Asymptomatic refers to a medical condition or disease in which a person does not display any noticeable symptoms or signs of illness. Asymptomatic disease can complicate diagnosis, and patients with asymptomatic disease may be unaware of the severity of their condition and neglect treatment.

The terms “asymptomatic” and “subclinical” are closely related, with “subclinical” referring to diseases with fewer symptoms than usual or none at all. Generally, the term asymptomatic is used interchangeably with subclinical.


  • Asymptomatic colelithiasis (gallstones): Gallstones that do not cause pain or other symptoms. They are often discovered incidentally during imaging tests such as ultrasound or CT scans.
  • Asymptomatic carriers: For example, asymptomatic carriers of the hepatitis B virus.
  • Asymptomatic bacteriuria: Bacteria in the urine without symptoms of a urinary tract infection or pyelonephritis (e.g. back pain, painful or frequent urination, blood in the urine). This condition sometimes occurs before symptomatic urinary tract infections. It is common in elderly women and patients with permanent urinary catheters. In children, it can be a sign of underlying urinary tract abnormalities. Screening for asymptomatic bacteriuria is recommended in pregnant women at 12-16 weeks of gestation. Antibiotic prophylaxis is recommended for pregnant women and those undergoing urological procedures who have asymptomatic bacteriuria. Screening of school-aged children is not necessary.
  • Asymptomatic (silent) myocardial ischemia or infarction

Importance of Asymptomatic Diseases

  1. Delayed diagnosis and treatment. Asymptomatic disease can make diagnosis more difficult
    • Examples; certain sexually transmitted infections, early-stage cancers, or latent infections like tuberculosis can be asymptomatic, leading to delayed or missed diagnoses.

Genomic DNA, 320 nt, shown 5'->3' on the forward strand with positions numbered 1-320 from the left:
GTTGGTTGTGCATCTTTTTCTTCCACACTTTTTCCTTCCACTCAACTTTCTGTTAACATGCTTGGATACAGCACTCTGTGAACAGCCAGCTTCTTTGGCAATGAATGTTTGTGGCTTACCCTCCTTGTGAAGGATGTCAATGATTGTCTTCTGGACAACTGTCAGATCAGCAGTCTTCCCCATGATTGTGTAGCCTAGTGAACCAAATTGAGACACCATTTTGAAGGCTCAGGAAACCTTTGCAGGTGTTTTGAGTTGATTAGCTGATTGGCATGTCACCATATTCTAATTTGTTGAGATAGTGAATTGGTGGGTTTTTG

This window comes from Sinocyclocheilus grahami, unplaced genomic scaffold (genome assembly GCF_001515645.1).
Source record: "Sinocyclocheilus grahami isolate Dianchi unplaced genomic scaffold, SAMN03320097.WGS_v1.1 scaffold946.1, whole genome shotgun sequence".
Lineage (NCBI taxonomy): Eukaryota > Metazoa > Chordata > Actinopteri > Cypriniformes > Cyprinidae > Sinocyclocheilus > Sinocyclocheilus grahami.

2. Patients with asymptomatic disease may not understand the severity of their condition and may neglect treatment, where individuals may not be aware of the potential long-term complications and may not adhere to treatment or lifestyle modifications.
    • Examples include asymptomatic hypertension, diabetes, cancers
  3. Transmission: Asymptomatic individuals can unknowingly spread diseases to others.
    • Examples; COVİD-19, sexually transmitted infections
  4. Public health surveillance: Identifying asymptomatic cases provides valuable information for public health surveillance.
    • Examples; influenza surveillance, tuberculosis screening
  5. Preventive measures: Knowing about asymptomatic cases can help guide preventive measures and public health interventions.
    • Examples; HIV testing, Immunization programs (vaccinations)
  6. Individual health management: Identifying asymptomatic diseases through routine screenings or health check-ups enables individuals to take necessary steps for disease management and adopt lifestyle changes to prevent or delay the onset of symptoms and complications.
    • Examples; Diabetes, hypertension, colorectal cancer or mammography screening
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